August 6, 2020

Phenibut Use in a Patient Prescribed Gabapentinoids

Dr. Carrie Tamarelli publishes a Letter to the Editor in Pain Medicine, highlighting Phenibut abuse among patients with pain, SUD and anxiety

Read the original article here.

Dr. Tamarelli

Dear Editor,

With increasing regulation of opioids, prescribers often turn to alternatives such as gabapentin and pregabalin to manage chronic pain. To enhance the effects of these medications, patients may turn to readily accessible alternatives such as phenibut, a nootropic supplement marketed despite lack of data regarding its use. We present such a case in a patient with chronic pain.

This 30-year-old patient presented to an outside hospital with suicidal ideation while attempting to self-discontinue phenibut. He met criteria for cannabis and stimulant (cocaine) use disorders, as well as opioid and alcohol use disorders, in sustained remission. His medical history was notable for chronic neuropathic pain related to a motor vehicle accident. He had been prescribed multiple agents for pain, and he at times misused prescribed gabapentin and pregabalin for pleasurable intoxication.

Seeking analgesia and anxiolysis after he developed tolerance to pregabalin, this patient first purchased the powder form of phenibut online and initially used <2 g daily, noticed tolerance after three consecutive days of use, and soon took ≥4 g daily (“just to feel normal”). He liked that phenibut increased his libido and helped him “come down off cocaine.” He found that co-ingestion reduced the tolerance he experienced with pregabalin. He noted several unpleasant effects with intoxication including increased emotionality (particularly irritability) and blackout periods. Less than 24 hours after last use, he experienced withdrawal symptoms including hot flashes, restlessness, nausea, insomnia, and cravings to use.

During his admission at an outside hospital, he developed tachycardia, hypertension, diaphoresis, visual hallucinations, and paranoid delusions. He was placed on a symptom-triggered alcohol withdrawal protocol, receiving as much as 13 mg of lorazepam in 24 hours, which was tapered at our hospital along with pregabalin. He was discharged to the intensive outpatient program for substance use disorders at the time of writing this report.

Phenibut (β-phenyl-γ-aminobutyric acid) is a synthetic GABA-mimetic developed in Russia in the 1960s. Phenibut acts as a central nervous system depressant, like baclofen or gabapentinoids, primarily at GABA-B. It is marketed for nootropic (neurocognitive enhancement), anxiolytic, and sedative effects [1], and trends show increasing use in the past few years [2]. Of note, phenibut is not reliably detected on a typical urine drug screen [3]. Because the US Food and Drug Administration (FDA) views phenibut as an amino acid, the substance is not regulated [3] and is readily available from headshops and online retailers despite known risk of dependence, overdose, and withdrawal [3]. Our patient’s reported intoxication and withdrawal symptoms are consistent with those reported in the literature.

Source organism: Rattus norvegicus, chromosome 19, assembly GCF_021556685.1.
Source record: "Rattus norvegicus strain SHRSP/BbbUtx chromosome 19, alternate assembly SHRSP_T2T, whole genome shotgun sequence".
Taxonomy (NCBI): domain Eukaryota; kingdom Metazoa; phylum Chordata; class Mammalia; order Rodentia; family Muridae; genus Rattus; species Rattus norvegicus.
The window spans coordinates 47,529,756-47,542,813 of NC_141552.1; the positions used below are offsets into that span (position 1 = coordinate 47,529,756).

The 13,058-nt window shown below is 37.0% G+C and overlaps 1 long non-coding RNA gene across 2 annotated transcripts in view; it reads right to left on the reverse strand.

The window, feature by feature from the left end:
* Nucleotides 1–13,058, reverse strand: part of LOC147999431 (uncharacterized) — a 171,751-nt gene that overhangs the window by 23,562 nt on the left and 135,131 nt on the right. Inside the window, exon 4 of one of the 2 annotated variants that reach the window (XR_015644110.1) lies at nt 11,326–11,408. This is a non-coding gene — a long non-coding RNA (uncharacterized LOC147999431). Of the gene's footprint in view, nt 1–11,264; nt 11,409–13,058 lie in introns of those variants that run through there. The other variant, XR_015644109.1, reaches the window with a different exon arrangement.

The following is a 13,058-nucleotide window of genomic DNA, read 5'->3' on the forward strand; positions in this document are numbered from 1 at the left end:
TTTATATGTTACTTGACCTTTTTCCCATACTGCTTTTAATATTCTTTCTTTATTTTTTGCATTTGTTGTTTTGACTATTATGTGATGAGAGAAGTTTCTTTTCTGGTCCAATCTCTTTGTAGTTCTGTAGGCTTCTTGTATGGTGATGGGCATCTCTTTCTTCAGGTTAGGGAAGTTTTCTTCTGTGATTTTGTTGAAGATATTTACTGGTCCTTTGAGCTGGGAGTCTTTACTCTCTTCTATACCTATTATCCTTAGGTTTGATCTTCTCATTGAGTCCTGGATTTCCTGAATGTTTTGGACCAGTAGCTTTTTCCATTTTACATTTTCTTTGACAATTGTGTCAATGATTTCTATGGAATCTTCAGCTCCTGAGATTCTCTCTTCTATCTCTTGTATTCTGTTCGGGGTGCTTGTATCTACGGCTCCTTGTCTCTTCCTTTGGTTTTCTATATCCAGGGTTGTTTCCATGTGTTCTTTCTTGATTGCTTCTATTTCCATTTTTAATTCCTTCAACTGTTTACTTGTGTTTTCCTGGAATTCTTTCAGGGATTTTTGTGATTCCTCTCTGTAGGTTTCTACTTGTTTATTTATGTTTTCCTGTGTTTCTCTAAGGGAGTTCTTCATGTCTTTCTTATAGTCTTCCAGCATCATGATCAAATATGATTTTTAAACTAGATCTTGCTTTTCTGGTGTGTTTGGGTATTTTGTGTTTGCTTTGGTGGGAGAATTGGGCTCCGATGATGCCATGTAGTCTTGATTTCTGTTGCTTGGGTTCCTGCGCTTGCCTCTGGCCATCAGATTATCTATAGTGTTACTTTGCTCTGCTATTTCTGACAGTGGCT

High comorbidity of substance use disorders is observed in patients with chronic pain [4]. Gabapentinoids are also known to be misused [5], and a history of substance use disorder places patients with pain at high risk for misuse of gabapentinoids [6]. One UK study of 1,500 people reported gabapentin misuse in the general population at 1.1% [7]. Patients prescribed gabapentinoids, therefore, should be screened for substance use history and monitored closely for misuse of prescriptions and for use of other nonprescribed substances, such as phenibut. With the national initiatives to deprescribe opioids and increasing regulation of gabapentin in some states, many patients with chronic pain are perceiving barriers in access to analgesic medications [8]. The FDA recently released warnings that gabapentinoids can cause respiratory depression alone or with opioids [9]. These warnings could further reduce access and subsequently increase use of phenibut and other substances readily available to patients seeking relief.

Patients may not be aware of the risks of intoxication with, addiction to, and withdrawal from phenibut should they choose to purchase it. Therefore, prescribers should provide this education proactively and monitor for use throughout their clinical relationship. Prescribers must be prepared to manage potential withdrawal in patients using phenibut. Our patient was managed inpatient using lorazepam; however, other case reports have indicated use of phenobarbital [10] or baclofen taper [11]. Data are mostly limited to such case reports; further studies, particularly randomized controlled trials, are needed to investigate phenibut use, addiction, and withdrawal management, including in chronic pain patients. In conclusion, we encourage prescribers to screen for substance use disorders, monitor for use of phenibut among their patients prescribed gabapentinoids, and be prepared to provide appropriate support for issues related to addiction and withdrawal.

To view references, click here.